Every so often I get a request to do book reviews through a blog called Mother Talk. Their tag-line is “When mothers talk, great things happen.” Well, I’m not sure how I got on their email list (other than the fact that half the people who read my blog for the first time think I’m a mom) but when I saw the chance to review the book The Daring Book for Girls by Andrea J. Buchanan and Miriam Peskowitz, I figured that as a father of a young girl, I needed all the help I could get. So I signed up for the book tour. After being accepted, I was told that out of the 100+ bloggers reviewing this book, I am the only male. No pressure.
The Daring Book for Girls, is a big, blue book that when opened reminds me of an old school textbook or even an old Boy Scouts Manual. The book jumps around from the rules of basketball (and, to be frank, it appears the authors are not too familiar with the game of basketball) to how to tie knots, do cartwheels or how to make your very own “cootie catcher.”
The book lacks real flow as it is filled with chapter after chapter of tips and information that showcase things that would be associated with being typically “girl” (such as how to make friendship bracelets) along with other areas that one might not typically associate with girls (such as the rules for the game of Darts). And maybe that’s the point. After all, these girls are supposed to be daring and daring girls don’t do typical girly stuff.
Surprisingly (at least to me, representing the male perspective), this book is pretty fascinating to read. There are great little stories about great women in history scattered throughout the book. Many of the chapters bring you back to your childhood such as being reminded of jump rope rhymes or how to make daisy chains and ivy crowns. Each chapter brings a new experience and a fun activity and really reminds one what being a young girl is and can be.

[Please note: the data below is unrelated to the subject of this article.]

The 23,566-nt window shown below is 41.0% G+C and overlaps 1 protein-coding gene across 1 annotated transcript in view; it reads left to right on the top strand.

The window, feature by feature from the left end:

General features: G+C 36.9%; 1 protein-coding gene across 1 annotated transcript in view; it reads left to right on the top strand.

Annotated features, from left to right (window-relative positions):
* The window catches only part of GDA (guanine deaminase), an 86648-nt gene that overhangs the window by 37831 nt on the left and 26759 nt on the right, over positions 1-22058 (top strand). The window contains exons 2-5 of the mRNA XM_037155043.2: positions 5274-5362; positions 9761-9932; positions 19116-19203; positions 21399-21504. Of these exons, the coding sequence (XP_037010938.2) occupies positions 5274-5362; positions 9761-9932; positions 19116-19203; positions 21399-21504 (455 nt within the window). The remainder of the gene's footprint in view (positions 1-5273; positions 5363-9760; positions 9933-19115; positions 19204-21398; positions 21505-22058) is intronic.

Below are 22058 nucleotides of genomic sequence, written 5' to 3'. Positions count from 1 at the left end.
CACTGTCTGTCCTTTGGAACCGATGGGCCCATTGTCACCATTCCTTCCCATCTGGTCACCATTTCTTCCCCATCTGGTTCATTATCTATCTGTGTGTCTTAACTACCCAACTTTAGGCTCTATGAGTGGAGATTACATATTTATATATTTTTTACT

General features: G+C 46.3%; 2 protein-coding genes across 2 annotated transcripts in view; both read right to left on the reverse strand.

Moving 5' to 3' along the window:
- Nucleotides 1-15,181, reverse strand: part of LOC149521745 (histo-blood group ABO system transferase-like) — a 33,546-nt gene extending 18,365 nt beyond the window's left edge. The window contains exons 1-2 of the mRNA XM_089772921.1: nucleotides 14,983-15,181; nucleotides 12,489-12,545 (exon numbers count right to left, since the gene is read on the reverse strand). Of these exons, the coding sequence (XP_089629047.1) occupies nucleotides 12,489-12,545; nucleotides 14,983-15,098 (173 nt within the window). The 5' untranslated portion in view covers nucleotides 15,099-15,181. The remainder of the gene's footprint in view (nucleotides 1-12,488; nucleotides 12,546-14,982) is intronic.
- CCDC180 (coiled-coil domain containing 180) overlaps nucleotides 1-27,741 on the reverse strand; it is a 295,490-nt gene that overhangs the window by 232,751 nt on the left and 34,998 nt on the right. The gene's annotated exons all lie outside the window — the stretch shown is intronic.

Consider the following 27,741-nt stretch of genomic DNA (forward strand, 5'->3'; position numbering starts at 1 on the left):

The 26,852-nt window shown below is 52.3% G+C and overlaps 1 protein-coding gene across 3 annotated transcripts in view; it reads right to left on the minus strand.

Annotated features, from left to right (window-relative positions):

As a father trying to find ways to stay connected to his little girl, I found enough of what I was looking for to make this book a real resource. I can envision practicing Back Walk-Overs, putting her hair up with a pencil or adorning our heads with the aforementioned daisy chains and that is going to be awesome.
But even better is that this book redefines what a girl is and can be. The book itself isn’t pink, it’s blue – challenging the notion that girls have to wear pink and wear pinafores. Instead, this book challenges girls to hone their science skills through creating a lemon-powered clock, playing with vinegar and baking soda and studying the periodic table of elements. It also makes clear that learning to change a tire, negotiating a salary and even whistling with two fingers is not just for boys anymore.
The book is definitely targeted to school-aged girls and not for my little toddler. But that only means I’ve got a few years to practice my cartwheels before my daughter is ready to participate. I’ll bone up on how to raise a daring girl and I’ll be ready when she’s ready.
And my little girl will be all the better for it.
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